Marble Contact Paper in Marmi Grey, Design Your Wall.
These faux marble options are just as elegant as the real deal.
Few materials strike a chord with us in the same way that marble does. The sought-after stone, with its subtle sheen and veined markings, is quick to catch the eye and lends a luxe look to a space without being over the top. The downside, of course, is its price point. Here are 5 marble-like options that will achieve the same sophisticated, formal look for a fraction of the cost.
Looking for a faux marble tile that can handle heavy foot traffic? Consider peel-and-stick vinyl floor tiles. In addition to their resilient nature, the tiles can be installed over most existing flooring. In other words, they make for a perfect weekend DIY project that won’t end in defeat. TrafficMaster Premium Vinyl Tile in Carrara Marble, Home Depot, starting at $0.89/sq. ft.
If you love the marbled look, you’ll want to customize all of your furniture with this stylish contact paper. The affordable material has a peel-away backing that can stick to almost any surface, from the top of a coffee table to the inside of kitchen drawers. Keep in mind that the paper doesn’t react well to water, so avoid using it in the bathroom or near the kitchen sink. Marble Contact Paper in Marmi Grey, Design Your Wall, $59.99 per roll.
Elevate your living space with ceramic wall tiles that mimic the look of marble like this elegant option from Ciot. Though similar in appearance, ceramic is far more delicate than marble and is therefore more susceptible to chips and cracks. The solution: Be strategic with placement, avoiding high-traffic areas in favour of bathroom walls or backsplashes. Marvel Wall Tile in Calacatta Extra, Ciot, see store for pricing.
Porcelain is another classic material that boasts marble's polished aesthetic without the hefty price tag. The tile is more resilient than ceramic, which makes it perfect for flooring as well as bathroom walls and kitchen backsplashes. Let's just say marble-inspired porcelain has the ability to make any space sparkle. Glazed Porcelain Tiles in White, Olympia Tile + Stone, see store for pricing.
If you’re not yet familiar with Laminam, allow us to be the first to introduce you. The innovative material is touted as being the world’s first porcelain tile that's offered in 3 metre by 1 metre panels and is thinner than standard porcelain tiling. This means that in addition to covering existing walls and floors, Laminam can take on an array of delicate surfaces (think fireplace surrounds, kitchen countertops and outdoor areas). I Naturali Laminam in Bianco Statuario, Stone Tile, see store for pricing.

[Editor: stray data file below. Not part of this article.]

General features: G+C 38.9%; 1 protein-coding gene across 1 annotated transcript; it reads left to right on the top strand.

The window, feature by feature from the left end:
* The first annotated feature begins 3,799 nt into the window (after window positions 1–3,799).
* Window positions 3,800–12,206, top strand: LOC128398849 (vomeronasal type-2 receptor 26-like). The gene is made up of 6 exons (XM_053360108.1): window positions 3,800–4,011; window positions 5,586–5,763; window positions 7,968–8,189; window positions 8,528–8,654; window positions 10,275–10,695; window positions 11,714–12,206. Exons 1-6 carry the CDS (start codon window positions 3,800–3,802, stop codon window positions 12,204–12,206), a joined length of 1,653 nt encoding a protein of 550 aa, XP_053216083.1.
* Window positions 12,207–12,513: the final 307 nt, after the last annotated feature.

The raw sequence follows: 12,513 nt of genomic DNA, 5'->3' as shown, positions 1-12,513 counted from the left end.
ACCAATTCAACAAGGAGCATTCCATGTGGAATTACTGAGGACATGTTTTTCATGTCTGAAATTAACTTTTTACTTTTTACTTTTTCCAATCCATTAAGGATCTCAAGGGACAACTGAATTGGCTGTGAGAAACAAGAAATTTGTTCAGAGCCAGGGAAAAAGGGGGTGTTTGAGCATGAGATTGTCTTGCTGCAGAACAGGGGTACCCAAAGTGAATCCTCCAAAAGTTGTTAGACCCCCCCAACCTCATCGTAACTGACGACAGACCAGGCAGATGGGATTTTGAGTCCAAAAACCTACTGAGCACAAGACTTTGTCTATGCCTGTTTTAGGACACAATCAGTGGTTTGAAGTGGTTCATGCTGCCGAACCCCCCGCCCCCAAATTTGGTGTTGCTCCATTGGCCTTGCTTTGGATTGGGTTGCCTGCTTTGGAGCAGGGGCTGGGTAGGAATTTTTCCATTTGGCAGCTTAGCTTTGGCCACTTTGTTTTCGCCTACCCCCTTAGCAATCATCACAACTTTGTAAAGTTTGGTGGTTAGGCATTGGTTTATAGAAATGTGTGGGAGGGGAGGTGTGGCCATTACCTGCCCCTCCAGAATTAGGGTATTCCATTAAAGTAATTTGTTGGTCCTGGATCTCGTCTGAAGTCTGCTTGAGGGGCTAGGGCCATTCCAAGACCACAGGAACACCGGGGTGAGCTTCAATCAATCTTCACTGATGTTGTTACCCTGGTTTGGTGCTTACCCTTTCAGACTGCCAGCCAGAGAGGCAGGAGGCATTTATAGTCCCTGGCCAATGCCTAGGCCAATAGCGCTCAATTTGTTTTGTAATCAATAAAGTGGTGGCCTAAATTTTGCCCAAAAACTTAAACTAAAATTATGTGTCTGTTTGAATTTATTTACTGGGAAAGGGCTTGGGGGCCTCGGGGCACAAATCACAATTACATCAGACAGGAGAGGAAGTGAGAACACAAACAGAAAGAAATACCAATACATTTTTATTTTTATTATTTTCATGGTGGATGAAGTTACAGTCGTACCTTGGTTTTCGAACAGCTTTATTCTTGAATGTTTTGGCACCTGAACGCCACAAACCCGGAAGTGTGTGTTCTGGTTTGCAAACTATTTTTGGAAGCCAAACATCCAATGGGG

Modern-meets-rustic living room.
Designer Paula Velez's 112-year-old home gets a modern-rustic makeover, in which cherished keepsakes and new-found favourites happily coexist.
On a quaint, leafy street in midtown Toronto, a vibrant orange front door on a charming whitewashed brick home is the only clue to the study in contrasts that lies within.
Designer Paula Velez purchased the place two years ago, after combing the neighbourhood for its oldest homes. Built in 1903, the narrow, 2,800-square-foot three-floor house was cramped, dark and outdated. But Paula – who moved to Toronto from Colombia 14 years ago – saw its potential as an airy space that blended the building’s history with a modern-rustic vibe.
During a nine-month home renovation, the walls separating her kitchen, living room and dining room came down, creating one large open area flooded with light - a move that left the electricians scratching their heads over where to relocate the light switches and plugs.
Perhaps the biggest change was to the top floor, which was gutted to make way for a spacious master bedroom – and a dream ensuite bath – where new and expanded windows take full advantage of the outdoor scenery.
After falling in love with a pair of handmade woven stools she found in New York City, Paula brought them home to use together as a DIY coffee table in the family room, her most-used space in the house.
The white painted living room's wood-burning fireplace features a dramatic Italian steel tile surround and is complimented by the sculptural triangular coffee table. "I love the modern triangular shape - it's organic and classic," says Paula, who topped it with antique shoe moulds for contrast.
Paula saw that something was missing in her dining room: The painted white walls were too stark. "I happened to have three giant coffee bags I'd bought back from Colombia, so I framed them," she says.
Before Paula's rustic kitchen renovation.
The new rustic kitchen features dark grey lower kitchen cabinetry and floating metal shelves that showcase favourite pottery decor and collectibles from Paula's travels. The adjustable stools can be used at the kitchen island for quick breakfasts or lowered to serve as extra seating around the dining table.
The white honeycomb tiled kitchen backsplash stretches up to the ceiling, lending height to the room.
Paula updated a tired wooden chair in her new home office with cheerful yellow paint. "You don't have to spend millions of dollars for great design," she says. "Be creative, use what you have and love your pieces." The artwork made by her aunt in Colombia is another favourite.
In the master bedroom, a sliding barn door crafted from distressed wood is offset by the eclectic antler chandelier in the stairwell, which homeowner and designer Paula Velez spray-painted with five coats of splashy orange for a modern lodge look.
In the sun-drenched master bedroom, Paula positioned the new white windows to take full advantage of the wooded view beyond, which she echoed in the birch tree wallpaper.
Paula calls this antique 1940s chair and its matching companion (not shown). "The Survivors" after they endured nine months surrounded by plaster dust and power tools. "I bought them from the previous owners, but I had nowhere to store them. Every time I checked on the house, these chairs were in a different place - I thought they'd get destroyed, but they made it," she says. "They're now in my master bedroom."
A rustic industrial-style grey concrete sink ("it looks like something cows drink from on a farm," says Paula) is juxtaposed with a sculptural antique-look bathtub ("I love that it's traditional and romantic") to create the ultimate retreat in her master bath.